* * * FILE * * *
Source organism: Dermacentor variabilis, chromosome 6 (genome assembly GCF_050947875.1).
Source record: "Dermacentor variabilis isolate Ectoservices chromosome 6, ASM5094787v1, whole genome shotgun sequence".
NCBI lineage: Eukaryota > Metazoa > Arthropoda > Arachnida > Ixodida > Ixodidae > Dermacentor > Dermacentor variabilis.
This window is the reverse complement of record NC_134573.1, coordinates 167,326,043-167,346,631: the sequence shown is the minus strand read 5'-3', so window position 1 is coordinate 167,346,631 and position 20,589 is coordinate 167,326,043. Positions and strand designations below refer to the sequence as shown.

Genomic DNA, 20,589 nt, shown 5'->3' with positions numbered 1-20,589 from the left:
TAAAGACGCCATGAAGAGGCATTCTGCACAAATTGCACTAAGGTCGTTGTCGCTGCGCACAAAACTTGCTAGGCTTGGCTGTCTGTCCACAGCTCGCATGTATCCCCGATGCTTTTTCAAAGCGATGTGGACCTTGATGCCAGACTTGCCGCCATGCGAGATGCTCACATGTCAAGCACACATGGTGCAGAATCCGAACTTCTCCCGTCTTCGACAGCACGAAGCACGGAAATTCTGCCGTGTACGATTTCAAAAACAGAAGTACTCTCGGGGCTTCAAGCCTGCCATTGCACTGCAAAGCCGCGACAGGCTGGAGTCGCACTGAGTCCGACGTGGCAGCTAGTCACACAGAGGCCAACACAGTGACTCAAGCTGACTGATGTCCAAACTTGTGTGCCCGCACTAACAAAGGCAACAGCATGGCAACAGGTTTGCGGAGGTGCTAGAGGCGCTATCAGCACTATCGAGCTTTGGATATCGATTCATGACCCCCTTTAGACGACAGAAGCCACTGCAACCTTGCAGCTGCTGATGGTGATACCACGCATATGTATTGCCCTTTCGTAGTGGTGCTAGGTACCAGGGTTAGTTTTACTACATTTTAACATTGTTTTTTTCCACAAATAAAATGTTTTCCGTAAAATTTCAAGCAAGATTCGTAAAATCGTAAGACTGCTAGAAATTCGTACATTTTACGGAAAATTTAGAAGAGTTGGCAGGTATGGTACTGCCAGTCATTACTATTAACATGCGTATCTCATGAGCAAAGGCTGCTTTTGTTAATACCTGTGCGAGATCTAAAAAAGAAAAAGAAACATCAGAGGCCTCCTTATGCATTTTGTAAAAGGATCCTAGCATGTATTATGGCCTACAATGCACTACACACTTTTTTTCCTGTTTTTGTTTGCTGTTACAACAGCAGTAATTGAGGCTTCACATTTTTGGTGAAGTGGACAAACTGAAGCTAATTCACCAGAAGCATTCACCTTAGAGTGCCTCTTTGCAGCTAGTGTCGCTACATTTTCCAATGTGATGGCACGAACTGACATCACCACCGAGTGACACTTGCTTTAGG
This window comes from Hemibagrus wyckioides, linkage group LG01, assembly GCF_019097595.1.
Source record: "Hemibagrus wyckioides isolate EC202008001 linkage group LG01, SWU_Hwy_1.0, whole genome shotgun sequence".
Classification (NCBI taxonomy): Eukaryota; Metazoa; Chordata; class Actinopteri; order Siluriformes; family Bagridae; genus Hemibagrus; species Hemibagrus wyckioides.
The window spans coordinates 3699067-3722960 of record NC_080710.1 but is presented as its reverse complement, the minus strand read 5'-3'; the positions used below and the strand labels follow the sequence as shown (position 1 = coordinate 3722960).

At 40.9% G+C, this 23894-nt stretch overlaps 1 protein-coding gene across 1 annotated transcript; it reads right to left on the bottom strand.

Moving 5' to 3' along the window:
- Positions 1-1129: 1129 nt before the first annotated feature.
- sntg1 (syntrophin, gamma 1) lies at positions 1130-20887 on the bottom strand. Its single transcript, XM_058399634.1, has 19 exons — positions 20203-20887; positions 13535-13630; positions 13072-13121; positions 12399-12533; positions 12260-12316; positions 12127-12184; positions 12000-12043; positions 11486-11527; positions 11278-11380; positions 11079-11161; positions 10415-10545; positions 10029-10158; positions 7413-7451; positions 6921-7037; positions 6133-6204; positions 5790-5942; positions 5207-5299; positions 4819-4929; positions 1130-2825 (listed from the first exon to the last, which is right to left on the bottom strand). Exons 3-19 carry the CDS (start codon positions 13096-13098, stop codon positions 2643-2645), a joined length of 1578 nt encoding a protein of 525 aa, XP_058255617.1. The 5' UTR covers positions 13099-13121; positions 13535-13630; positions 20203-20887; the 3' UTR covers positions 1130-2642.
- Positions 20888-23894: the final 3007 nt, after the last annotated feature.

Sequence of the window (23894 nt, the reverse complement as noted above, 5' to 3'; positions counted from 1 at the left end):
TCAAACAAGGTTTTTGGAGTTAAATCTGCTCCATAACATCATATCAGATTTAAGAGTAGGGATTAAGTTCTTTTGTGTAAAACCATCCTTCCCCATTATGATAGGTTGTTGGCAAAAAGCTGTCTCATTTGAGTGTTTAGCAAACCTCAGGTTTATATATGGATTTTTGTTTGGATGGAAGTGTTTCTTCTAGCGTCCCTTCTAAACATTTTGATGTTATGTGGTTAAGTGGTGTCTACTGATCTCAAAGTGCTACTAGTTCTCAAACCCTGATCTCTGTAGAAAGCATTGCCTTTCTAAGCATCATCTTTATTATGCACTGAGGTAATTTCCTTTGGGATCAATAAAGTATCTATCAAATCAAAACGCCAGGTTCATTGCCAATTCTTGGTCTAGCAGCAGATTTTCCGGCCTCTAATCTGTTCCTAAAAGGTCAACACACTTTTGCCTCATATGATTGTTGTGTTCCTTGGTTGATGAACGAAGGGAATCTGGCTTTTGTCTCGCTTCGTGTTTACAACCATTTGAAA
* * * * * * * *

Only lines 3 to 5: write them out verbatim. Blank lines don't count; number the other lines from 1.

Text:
NCBI lineage: Eukaryota > Metazoa > Arthropoda > Arachnida > Ixodida > Ixodidae > Dermacentor > Dermacentor variabilis.
This window is the reverse complement of record NC_134573.1, coordinates 167,326,043-167,346,631: the sequence shown is the minus strand read 5'-3', so window position 1 is coordinate 167,346,631 and position 20,589 is coordinate 167,326,043. Positions and strand designations below refer to the sequence as shown.

Genomic DNA, 20,589 nt, shown 5'->3' with positions numbered 1-20,589 from the left: